Figure 1.

Scheme of the tissue engineering approach for the liver. Isolated liver cells are seeded on three-dimensional matrices in order to stimulate cell proliferation and hepatocyte-specific differentiation. The cell-seeded matrices can be used for successful three-dimensional culture, culture in a bioreactor system and for transplantation.

Development of bioreactor systems for liver cells

Currently, adult hepatocytes used for tissue engineering include those derived from immortalized human hepatoblastoma cell lines such as HepG2/C3A. The main advantage is the easy cultivation of large quantities of those cells. When discussing the clinical usage of tumour cell lines the long-term safety is still an important issue, which should be addressed in further studies before clinical use.

For most available BAL systems, porcine hepatocytes are being used. The advantage of these cells is their cheap and easy availability. As long as the porcine hepatocytes are kept outside the patients' circulation there is no danger of immunological reactions. For cell transplantation the possible usage of genetically altered porcine hepatocytes that lack α-galactose is currently discussed [34]. For cell culture different types of bioreactors exist. For BAL devices mostly hollow fibre bioreactors loaded with porcine hepatocytes are used, but there also exist monolayer bioreactors, perfused scaffolds and cell suspensions. The hollow fibre technology, which was developed for kidney dialysis, is an easy technology for BAL. Cells are protected from shear stress and a high number of cells can be cultivated in a small volume because of a big attachment surface [35].

Monolayer cultures using the ‘sandwich culture’ show good stability of hepatocytes, but the cells are exposed to shear stress when the culture is perfused [36]. These cultures also have a low surface to volume ratio. Perfused scaffolds such as PLGA [37] also show the problem of shear forces; the advantages include ease of scaleup and the positive effects of three-dimensional architecture of cell culture. Suspension cultures show poor cell stability but ease of scaleup and very good transfer between plasma and immobilized hepatocytes [38, 39].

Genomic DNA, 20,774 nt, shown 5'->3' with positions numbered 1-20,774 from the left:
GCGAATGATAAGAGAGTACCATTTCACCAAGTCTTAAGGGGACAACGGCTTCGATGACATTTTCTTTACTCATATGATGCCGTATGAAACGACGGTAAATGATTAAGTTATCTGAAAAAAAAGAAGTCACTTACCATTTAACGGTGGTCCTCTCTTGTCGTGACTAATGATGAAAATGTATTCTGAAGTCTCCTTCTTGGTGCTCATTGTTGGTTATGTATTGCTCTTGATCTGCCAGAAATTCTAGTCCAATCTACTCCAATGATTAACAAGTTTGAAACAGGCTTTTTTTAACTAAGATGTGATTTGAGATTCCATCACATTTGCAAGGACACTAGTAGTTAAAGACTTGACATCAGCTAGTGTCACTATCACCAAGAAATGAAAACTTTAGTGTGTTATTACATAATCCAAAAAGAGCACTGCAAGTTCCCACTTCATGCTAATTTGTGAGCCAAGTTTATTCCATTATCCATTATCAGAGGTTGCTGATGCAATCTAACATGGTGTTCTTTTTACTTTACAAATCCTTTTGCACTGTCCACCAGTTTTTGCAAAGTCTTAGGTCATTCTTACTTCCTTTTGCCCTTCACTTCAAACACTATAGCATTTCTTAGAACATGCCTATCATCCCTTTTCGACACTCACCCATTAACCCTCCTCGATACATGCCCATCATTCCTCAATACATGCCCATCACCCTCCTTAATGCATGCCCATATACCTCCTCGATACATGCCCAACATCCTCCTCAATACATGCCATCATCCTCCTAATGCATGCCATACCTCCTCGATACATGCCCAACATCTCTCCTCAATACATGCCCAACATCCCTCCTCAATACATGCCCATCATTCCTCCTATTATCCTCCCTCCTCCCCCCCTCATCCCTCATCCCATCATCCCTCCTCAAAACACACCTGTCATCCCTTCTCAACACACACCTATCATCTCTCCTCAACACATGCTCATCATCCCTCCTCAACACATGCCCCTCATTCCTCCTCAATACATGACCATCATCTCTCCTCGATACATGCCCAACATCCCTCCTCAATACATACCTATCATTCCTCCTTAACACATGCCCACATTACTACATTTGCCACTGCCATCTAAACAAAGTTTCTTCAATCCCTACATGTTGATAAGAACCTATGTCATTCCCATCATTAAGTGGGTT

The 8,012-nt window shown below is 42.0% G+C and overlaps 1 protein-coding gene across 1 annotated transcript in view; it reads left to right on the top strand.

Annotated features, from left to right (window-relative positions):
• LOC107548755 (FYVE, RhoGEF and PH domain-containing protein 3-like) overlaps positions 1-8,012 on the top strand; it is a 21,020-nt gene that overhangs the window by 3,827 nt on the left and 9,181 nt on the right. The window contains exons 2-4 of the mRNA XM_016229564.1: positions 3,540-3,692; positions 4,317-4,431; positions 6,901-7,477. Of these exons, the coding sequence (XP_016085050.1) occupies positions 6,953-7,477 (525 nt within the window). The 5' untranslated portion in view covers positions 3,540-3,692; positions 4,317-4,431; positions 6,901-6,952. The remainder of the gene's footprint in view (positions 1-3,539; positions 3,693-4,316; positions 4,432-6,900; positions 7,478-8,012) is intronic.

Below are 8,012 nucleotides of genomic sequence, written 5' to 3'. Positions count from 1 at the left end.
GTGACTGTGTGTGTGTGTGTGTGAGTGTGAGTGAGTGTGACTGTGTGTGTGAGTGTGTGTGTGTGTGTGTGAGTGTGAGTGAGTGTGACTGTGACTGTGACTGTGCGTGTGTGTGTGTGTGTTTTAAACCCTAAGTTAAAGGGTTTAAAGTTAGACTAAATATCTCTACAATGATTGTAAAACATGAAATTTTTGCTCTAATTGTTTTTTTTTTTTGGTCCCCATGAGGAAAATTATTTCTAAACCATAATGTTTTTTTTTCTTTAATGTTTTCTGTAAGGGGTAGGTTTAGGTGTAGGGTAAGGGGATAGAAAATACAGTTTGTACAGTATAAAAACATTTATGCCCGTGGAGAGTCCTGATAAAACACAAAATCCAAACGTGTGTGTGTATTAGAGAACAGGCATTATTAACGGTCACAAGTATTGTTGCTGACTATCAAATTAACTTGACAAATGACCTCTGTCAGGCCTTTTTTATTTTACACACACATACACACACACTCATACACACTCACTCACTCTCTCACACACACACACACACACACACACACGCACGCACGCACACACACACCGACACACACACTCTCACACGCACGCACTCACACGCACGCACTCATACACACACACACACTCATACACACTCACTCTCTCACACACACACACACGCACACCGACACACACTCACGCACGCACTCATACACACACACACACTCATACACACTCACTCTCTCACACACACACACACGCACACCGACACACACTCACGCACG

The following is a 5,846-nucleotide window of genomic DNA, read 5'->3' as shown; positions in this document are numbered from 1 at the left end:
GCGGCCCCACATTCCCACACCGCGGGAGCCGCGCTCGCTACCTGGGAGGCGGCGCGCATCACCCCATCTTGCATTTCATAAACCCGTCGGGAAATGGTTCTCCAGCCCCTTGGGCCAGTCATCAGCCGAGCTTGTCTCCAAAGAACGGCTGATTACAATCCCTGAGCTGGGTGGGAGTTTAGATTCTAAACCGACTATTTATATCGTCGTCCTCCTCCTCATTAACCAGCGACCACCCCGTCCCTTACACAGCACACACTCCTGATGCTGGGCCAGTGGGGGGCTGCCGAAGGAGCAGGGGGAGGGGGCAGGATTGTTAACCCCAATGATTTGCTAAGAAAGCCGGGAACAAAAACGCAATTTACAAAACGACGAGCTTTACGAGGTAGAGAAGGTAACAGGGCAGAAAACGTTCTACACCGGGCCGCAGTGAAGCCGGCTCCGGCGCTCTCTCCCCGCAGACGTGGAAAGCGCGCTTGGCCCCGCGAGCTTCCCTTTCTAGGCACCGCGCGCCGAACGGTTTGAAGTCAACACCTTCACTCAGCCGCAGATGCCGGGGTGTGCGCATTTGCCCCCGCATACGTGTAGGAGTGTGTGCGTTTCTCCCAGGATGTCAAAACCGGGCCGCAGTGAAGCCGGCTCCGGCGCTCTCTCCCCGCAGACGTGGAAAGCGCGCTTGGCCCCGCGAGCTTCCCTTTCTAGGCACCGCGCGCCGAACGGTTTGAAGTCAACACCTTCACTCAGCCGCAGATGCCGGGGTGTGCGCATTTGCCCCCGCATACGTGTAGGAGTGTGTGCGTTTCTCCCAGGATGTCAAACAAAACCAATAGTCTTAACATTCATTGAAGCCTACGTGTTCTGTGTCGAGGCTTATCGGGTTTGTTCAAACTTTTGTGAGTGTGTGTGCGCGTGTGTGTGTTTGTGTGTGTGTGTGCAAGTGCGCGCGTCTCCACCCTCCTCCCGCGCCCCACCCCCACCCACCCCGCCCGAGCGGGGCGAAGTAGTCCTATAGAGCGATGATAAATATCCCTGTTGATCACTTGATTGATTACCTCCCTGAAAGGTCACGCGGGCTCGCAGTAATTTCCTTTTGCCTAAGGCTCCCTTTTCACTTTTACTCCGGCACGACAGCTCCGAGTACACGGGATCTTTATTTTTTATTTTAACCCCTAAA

First clinical application of bioreactors with liver cells

First attempts in artificial liver support were based on charcoal hemoperfusion [40]. Newer systems such as MARS (molecular adsorbents recirculating system, Gambro, Sweden; developed by Stange et al.[41]) and FPAD (Fractionated Plasma Separation, Adsorption and Dialysis system, Prometheus, Fresenius Medical Care, Bad Homburg, Germany) eliminate protein-bound bilirubin and bile acids. The effect on mortality seems to be low. BAL systems use viable hepatocytes and are connected to the patient's circulation (Table 1). The concept of artificial liver was developed by Sorrentino in 1956 [42], who proved that liver tissue homogenate could produce urea from ammonia chloride. In 1975 Wolf et al. could prove that hepatoma cells placed in the extrafibre space of a hollowfibre cartridge could effectively conjugate bilirubin [43].